Members flew to Zug, Switzerland to lead protests outside Rich's office. They also used the Rich controversy to dissuade customers from buying aluminum from RAC, which was operating with non-union replacement workers.
The union workers eventually prevailed. They got their jobs back, and Rich sold his interest in the company, which was restructured into Century Aluminum. It still owns the shuttered smelter at the Ravenswood site.
Although the battle was won, union workers held fast to their animosity of Rich.
When Clinton ended up pardoning him, people took it as a "slap in the face."
"I just can't believe Bill Clinton would do something like that," Jerry Schoonover, then-president of USW Local 5668 told the Daily Mail's Chris Stirewalt in 2001.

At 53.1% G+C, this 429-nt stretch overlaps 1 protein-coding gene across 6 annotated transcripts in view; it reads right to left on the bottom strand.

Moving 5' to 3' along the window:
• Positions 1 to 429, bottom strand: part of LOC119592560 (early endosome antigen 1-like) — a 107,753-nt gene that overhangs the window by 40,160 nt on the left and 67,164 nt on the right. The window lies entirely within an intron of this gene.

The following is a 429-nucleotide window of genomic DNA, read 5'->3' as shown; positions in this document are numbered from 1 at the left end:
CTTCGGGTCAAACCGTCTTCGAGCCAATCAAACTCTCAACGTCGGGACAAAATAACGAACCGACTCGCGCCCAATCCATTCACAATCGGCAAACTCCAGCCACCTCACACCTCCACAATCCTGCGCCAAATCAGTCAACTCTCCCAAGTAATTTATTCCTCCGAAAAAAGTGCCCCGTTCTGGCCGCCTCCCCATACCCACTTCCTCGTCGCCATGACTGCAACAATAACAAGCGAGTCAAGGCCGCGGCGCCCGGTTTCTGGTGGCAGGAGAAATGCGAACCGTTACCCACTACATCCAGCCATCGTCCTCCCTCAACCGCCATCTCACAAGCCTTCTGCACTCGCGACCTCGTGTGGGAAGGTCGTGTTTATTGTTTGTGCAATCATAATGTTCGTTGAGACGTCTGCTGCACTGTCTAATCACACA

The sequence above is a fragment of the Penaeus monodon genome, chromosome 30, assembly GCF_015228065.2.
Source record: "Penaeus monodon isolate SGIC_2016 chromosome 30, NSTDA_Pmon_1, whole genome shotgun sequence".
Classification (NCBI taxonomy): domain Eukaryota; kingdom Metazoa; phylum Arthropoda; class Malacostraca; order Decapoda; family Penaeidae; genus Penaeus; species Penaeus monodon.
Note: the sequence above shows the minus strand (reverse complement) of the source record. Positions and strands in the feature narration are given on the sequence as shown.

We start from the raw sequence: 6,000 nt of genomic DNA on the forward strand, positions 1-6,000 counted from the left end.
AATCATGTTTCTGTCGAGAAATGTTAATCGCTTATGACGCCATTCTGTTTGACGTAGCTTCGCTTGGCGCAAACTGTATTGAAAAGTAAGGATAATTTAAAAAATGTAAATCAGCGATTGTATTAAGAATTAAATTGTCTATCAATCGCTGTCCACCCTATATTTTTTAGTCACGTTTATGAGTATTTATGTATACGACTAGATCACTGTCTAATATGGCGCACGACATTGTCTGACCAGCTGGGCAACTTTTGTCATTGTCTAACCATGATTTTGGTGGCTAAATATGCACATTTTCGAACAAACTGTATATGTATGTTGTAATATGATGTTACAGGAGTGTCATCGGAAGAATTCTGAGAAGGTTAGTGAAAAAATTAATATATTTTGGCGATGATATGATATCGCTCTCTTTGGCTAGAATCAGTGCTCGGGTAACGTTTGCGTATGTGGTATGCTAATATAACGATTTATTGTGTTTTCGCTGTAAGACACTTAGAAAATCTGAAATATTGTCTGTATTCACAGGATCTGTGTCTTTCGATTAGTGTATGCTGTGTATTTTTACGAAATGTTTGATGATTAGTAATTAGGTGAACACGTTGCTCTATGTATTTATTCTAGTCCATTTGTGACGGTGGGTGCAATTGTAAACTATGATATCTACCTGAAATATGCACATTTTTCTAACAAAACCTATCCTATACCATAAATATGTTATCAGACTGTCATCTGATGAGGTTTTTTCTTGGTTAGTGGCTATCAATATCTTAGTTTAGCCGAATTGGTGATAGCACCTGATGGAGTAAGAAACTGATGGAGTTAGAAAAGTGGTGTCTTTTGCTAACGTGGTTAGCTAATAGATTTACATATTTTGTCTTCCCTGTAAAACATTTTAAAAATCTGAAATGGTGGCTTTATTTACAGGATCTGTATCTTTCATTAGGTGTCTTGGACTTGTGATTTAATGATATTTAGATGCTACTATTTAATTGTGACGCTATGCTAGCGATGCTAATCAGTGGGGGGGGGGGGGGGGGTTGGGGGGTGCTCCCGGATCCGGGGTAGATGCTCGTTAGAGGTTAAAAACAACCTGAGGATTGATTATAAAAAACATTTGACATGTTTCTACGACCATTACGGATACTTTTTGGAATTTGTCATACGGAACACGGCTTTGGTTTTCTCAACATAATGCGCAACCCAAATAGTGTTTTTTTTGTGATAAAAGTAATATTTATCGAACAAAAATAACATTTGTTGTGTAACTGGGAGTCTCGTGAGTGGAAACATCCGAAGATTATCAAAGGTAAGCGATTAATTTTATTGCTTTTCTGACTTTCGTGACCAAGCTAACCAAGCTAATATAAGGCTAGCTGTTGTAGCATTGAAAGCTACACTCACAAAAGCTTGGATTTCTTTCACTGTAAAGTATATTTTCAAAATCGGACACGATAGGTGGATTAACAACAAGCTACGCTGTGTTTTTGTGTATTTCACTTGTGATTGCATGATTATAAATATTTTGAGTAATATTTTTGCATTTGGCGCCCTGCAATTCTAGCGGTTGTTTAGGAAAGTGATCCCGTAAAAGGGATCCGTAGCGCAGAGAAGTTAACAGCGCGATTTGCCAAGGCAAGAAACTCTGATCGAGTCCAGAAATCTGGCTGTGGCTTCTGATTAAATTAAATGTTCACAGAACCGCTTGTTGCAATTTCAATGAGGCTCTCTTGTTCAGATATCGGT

Making matters worse were revelations that Rich's former wife, Denise, had given more than $200,000 to the Democratic Party in 2000 and also donated about $450,000 to Clinton's presidential library fund.
That created an appearance that Rich had given money as part of a quid-pro-quo for the pardon.
"I figure it had to be for personal gain, because I just can't think of any other reason," Schoonover said at the time.
One footnote from the Clinton pardon: It was based in part on the recommendation of a deputy attorney general named Eric Holder. Holder, now U.S. attorney general, wrote in his final opinion that he was "neutral, leaning toward" a pardon.
However, during testimony months later at a congressional hearing looking into the pardon, Holder said if he had known all of the facts in the case, "I would not have recommended to the president that he grant the pardon."